Geneva is the second best place in the world to live, according to a survey by the Economist Intelligence Unit (EIU). Vancouver took gold.
Cities in Switzerland, Canada, Australia and Austria are the most ideal destinations thanks to a widespread availability of goods and services, low personal risk and an effective infrastructure.
The EIU's "Liveability Ranking", part of the Worldwide Cost of Living Survey, assessed living conditions in 127 cities around the world.
It looked at nearly 40 indicators grouped into five categories: stability; healthcare; culture and environment; education; and infrastructure.
Jon Copestake, editor of the report, said: "In the current global political climate, it is no surprise that the most desirable destinations are those with a lower perceived threat of terrorism."
A separate report in September by the Federal Institute of Technology in Zurich found that the Swiss continued to feel secure in their country and that the feeling of security had increased slightly since 2004.
Eighty-seven per cent of respondents to the institute's report said they felt safe, a rise of two per cent on 2004. Terrorism was seen as a threat by only 52 per cent, compared with 67 per cent in 2003.
In the EIU survey Geneva shared joint second place with Vienna and Melbourne.
Geneva and Vienna's climate is the main pitfall to living there. Zurich was joint fifth with Perth, Adelaide and Sydney and Toronto and Calgary.
With low crime, little threat from instability or terrorism and a highly developed infrastructure, Canada is hard to beat.
Of Switzerland's neighbours, Vienna was Austria's highest city, Frankfurt was Germany's (joint 11th), Paris was France's (joint 16th) and Milan was Italy's (joint 58th). Vaduz, the capital of Liechtenstein, didn't get a mention.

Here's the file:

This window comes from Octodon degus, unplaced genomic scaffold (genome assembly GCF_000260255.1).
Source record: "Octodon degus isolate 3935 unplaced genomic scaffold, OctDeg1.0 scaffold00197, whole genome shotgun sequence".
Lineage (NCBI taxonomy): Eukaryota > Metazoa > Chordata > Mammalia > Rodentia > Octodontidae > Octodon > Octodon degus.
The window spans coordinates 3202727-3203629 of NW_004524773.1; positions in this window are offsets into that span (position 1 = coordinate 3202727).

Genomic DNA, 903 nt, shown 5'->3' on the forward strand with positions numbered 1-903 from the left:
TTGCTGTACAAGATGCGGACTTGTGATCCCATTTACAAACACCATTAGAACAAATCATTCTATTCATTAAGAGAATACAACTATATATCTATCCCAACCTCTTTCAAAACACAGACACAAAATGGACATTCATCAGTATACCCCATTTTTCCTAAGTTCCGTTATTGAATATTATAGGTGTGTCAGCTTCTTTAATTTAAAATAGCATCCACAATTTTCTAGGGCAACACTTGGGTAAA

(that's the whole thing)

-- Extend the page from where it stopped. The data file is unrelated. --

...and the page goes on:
The worst destinations in the survey are Algiers and Port Moresby in Papua New Guinea.
Francly, I'm dear
In 2004 Switzerland came second in an Economist global "quality of life" survey which rated countries instead of cities and which used different criteria.
Ireland was officially the best country to live in the world "but Switzerland scored highly across the range of criteria," The Economist's Daniel Franklin told swissinfo at the time.
"Switzerland is known for its civic virtues and strong sense of community, as well as [high] life expectancy. But clearly what will matter in future is continued economic growth," he said.
In June 2005 The Economist's most recent Big Mac Index, which indicates whether a currency is under- or overvalued, showed that once again the Swiss franc is the world's most overvalued currency.
Selected positions in the EIU survey:
26= Cleveland (highest US city)
41= Washington DC
47= London, Dublin
126= Algiers, Port Moresby
The overwhelming majority of cities in the EIU survey's top liveability range are in western Europe and North America.
Only three cities in eastern Europe fall into this bracket, along with 13 cities from Asia.
Geneva came joint 2nd and Zurich joint 5th.
All ten cities in the lowest liveability range – which are rated as having severe restrictions on lifestyle – are in Asia, Africa or the Middle East.